In Chapters of Books

Chapter 1 – Changing Directions

As I parked my new company car in the undercover parking allocated to me by the company, I became acutely aware that today was different from yesterday – more so than normal – because today was not only the first day of the month, and the financial year, but also the first day in my new position as a sales manager.
“Sales Manager”, I heard myself saying aloud. Sounded good – no, great! In my excitement, I had hardly slept the previous night, going through my meticulously thought-out plan. Speaking of which, everything was going according to plan – well, actually, going ahead of plan. Here I was, only twenty-seven, a Business Science graduate, cum laude, but doing what I had always loved, selling – and always done (successfully, of course), since I first learned in Grade 3 that I could make extra pocket money if I sold the extra sandwich I had asked my mother to make, to the highest bidder. Little did she know…
And I had just completed my first formal job as the most successful sales representative my company had seen in its not so shabby history. After all, I had made its Master Class, an elitist international group of super performers, in just my first year. Of course, that was unheard of and some people in high places had wanted to prevent my entry into the club until later in my career but what could they do? I had more than fulfilled all the criteria – and then gone on to increase my sales figures in years 2, 3 and 4 by 23%, 25% and 34% (the recession notwithstanding) respectively, which more than justified the decision they couldn’t avoid making. Top of the class, by the proverbial mile. The story of my life…
“Gee, how I love it when a plan comes together…earlier than planned!” I heard myself think, remembering that I had set myself five years for this promotion. “So, does that mean I should move National Sales Manager forward a year too?” Oh, well, plenty of time to think of that.
Getting out of the car, I ran through my plans for the day. I had eight reps now reporting to me – and wanted to double this number by the end of the financial year. I still felt uneasiness as I pondered again over my decision to meet with the team first thing but pushed this aside blaming the sense of apprehension mixed with adrenalin with which I normally faced new things. What was I going to cover with them again? Okay, the order was important. First, my vision. Then, our respective roles in achieving that vision. Finally, my expectations of them. “Well, here goes,” I said as I entered the reception area, greeting everyone there in the process. Eight o’clock, on the dot!
The first thing that struck me as I walked through our area of the office was how quiet it was. There were two reasons for this: firstly, the team members were all huddled around the coffee machine at the far end of the room – and they seemed to have stopped talking when I walked in. With a naivety I was sure I didn’t posses, I couldn’t work out why. Secondly, only three of the team were present.
“Hi, Team,” I called out trying to achieve a multitude of things at once, including breaking the silence, hiding my being put off by more than half the team being late, and trying to will the presence of the others. “We still on for quarter past?”
“Well, I am not sure, Tony,” Liz, the most senior sales rep present responded. “George is stuck in traffic and Craig said he just had to drop off a product package at Dr Remington’s rooms.”
“What about Susan?” I found myself battling to hide my disappointment and frustration.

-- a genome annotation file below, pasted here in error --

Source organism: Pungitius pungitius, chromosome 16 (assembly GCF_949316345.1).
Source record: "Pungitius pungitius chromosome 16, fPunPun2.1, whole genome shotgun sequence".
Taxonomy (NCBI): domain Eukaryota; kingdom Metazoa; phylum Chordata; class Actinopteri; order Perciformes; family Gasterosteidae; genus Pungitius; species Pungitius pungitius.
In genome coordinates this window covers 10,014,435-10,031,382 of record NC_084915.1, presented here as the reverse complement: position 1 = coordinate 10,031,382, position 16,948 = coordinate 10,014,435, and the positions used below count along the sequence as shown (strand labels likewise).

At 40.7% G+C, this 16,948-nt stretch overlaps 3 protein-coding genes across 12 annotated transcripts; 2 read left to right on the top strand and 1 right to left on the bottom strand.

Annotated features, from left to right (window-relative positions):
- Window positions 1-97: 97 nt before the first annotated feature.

“No news from her so I assume she is on her way,” responded Linda.
“I guess that’s a pretty fine way to start,” I said trying, unsuccessfully, I feared, really hard to make it sound light-hearted. “Well, could someone please call everyone and find out what time the whole team is likely to be here so we can convene the meeting for then?”
“Sure, we will each make some calls,” Liz offered. “Tony, how long do you think the meeting will take? I also have an important meeting with a client set for 9.30.”
The best laid plans, I thought to myself, feeling them all come crumbling down. “Look, let’s just try to get everyone here as soon as possible. I don’t anticipate our meeting taking too long but if we are still busy and you need to go, so be it.”
I went to my office, sat down, breathed deeply – a number of times – before taking my laptop out and booting up. Thirty seven emails, all since midday the previous day! Soon I was deeply engaged in my responses, one in particular. After what seemed a few minutes, I glanced at the time at the bottom right hand corner of my screen. Eight fifty! What had happened to the stragglers? Why had Liz and the others not come back to me? Rushing out into the open plan office I noticed that only a clerk was there, getting on with her work.
“Where is everyone?” I asked.
“Didn’t you get the message?” she replied. ”Liz emailed you about twenty minutes ago that they were ready and would wait for you in the Boardroom.”
Probably the bored room by now, I thought. Gee, had I taken that long on my emails. Why hadn’t I noticed her email come in? Anyway, better head off to the Boardroom and get going.
“Really sorry I kept you guys waiting but I didn’t notice your email come in, Liz. Perhaps that’s a good place to start,” I said with a little but loud voice in my head shouting no, no, stick to your agenda! Seemingly powerless to stop myself I nevertheless continued. “Can we make a rule that we don’t communicate with each other by email when we can just as easily communicate in person?” As they nodded, I had the distinct feeling that I had just created a millstone around my neck which would was sure to come back at me someday soon. At the same time, the voice in my head continued to remind me that I hadn’t started the way I had planned. You are going to be sorry. Just keep to the damn agenda. Strange things happen in this role, I concluded.